“I can feel the brush of angels’ wings,
I see glory on each face.”
It was in March when Words from a Stranger were first uttered and at first, I giggled to myself and then I gave pause to the purpose and the message.
“To be greeted and welcomed with eyes of acceptance, a touch of warmth and words of simple and pure love is like crossing paths with an angel. It is not the first time they have been sent to minister to me. It is not the first time they have been sent as messengers to speak for Truth–acceptance and pure, simple love.”
I giggled to myself again in June when this stranger sat directly across from me in a small classroom. He was rather earnest that day. There was an air of humility and openness and blatant curiosity about him. There was something about him that hinted at a school boy’s charm even though school days have long been over.
Since then I have noticed him at various and sundry times throughout services in the sanctuary. I have noticed that he typically sits across the aisle from me. I have noticed that he worships uninhibitedly. I have noticed that his tenderness and mercy pours freely down his cheeks. I have noticed that he has an attitude of deference whether he is speaking to the pastor or to fellow parishioners. I have noticed that he does not look away when he is caught staring, nor does he look embarrassed.
I giggled to myself again today when our paths crossed at the local hotdog/short-order establishment. It was early afternoon and I had nothing accomplished on my to-do list, which I am sure will be a source of frustration later on. It was early afternoon and I had not eaten lunch even though it was well after the typical lunch rush. It made no sense to me as to why I was going to this eatery when there was plenty to eat at home. As I stepped away from my car and walked up the ramp to the door, the door swung open and this “stranger” bounded down the steps to leave. He turned his head and saw me approaching and he redirected his steps to hold the door open for me.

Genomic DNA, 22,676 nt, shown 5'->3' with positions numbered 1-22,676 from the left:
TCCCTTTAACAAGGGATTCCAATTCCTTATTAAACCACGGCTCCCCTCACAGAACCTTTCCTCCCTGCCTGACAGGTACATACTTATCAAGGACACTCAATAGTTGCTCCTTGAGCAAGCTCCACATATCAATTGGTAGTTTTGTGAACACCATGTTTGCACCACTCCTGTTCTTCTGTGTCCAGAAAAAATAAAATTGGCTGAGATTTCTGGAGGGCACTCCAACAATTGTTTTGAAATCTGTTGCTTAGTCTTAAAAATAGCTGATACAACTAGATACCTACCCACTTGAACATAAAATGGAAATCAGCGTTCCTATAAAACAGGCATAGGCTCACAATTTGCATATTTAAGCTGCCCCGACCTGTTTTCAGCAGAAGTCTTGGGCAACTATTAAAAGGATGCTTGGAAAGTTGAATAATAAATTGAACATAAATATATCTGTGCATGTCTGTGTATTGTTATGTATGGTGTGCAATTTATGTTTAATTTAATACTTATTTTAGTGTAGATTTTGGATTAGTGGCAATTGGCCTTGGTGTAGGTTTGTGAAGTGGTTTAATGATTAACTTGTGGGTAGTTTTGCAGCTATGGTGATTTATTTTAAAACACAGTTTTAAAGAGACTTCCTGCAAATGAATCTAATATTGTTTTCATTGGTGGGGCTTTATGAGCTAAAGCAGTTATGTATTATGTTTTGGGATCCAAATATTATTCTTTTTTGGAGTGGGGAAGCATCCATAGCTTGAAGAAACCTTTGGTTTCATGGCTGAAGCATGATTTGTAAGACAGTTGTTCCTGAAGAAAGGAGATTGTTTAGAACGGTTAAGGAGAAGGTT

I hated to ask his name, which meant I had not paid attention when he first introduced himself months ago. Still even after he reminded me of his name, it did not ring a bell from when I grew up here. Bluntly, I asked him, “Do I know you?” “Yes,” he replied, “from church.” “I meant do I know you from before? I grew up here, graduated in ’82.”
He had been a couple of years behind me; he had been kicked out of that school because he was “a mean person back then” by his own admission. When he made this statement, he dropped his gaze, yet he was forthright with his words. Without pausing to weigh my words, I blurted out my response. “I thought everyone grew up mean here.” This must have caught him off guard for he quickly looked up with wide eyes and open mouth and he burst out with laughter and now I am the one looking down because I am sure I have a pink glow about me. As he turned toward the door to leave, he squeezed my shoulder and let his hand trail down my back. With his parting words, “It’s good to see you,” he left the building.
“It doesn’t take very many,
It can be just two or three.
And I feel that same sweet spirit
That I felt at times before.”
In March, I penned these words:
“Perhaps I am supposed to know him, a figure from young life long ago. I seriously doubt it. Perhaps he is a character who is often overlooked as a simpleton and of not much value. I honestly cannot say. Perhaps I will see him again and learn his story. I haven’t a clue. Perhaps he was a messenger for that moment in time. Of that I am certain.”
Today of this I am certain. He was a messenger on that day in March and has been many times I am sure, for he certainly has a story to tell. He is indeed a man of humility and respect, learned from graduating the school of hard knocks.
I suppose now I can settle down from my restlessness and mow the lawn. Perhaps today I was the messenger for that moment in time. Perhaps we both were.
“I can feel Love’s mighty power and Love’s grace.”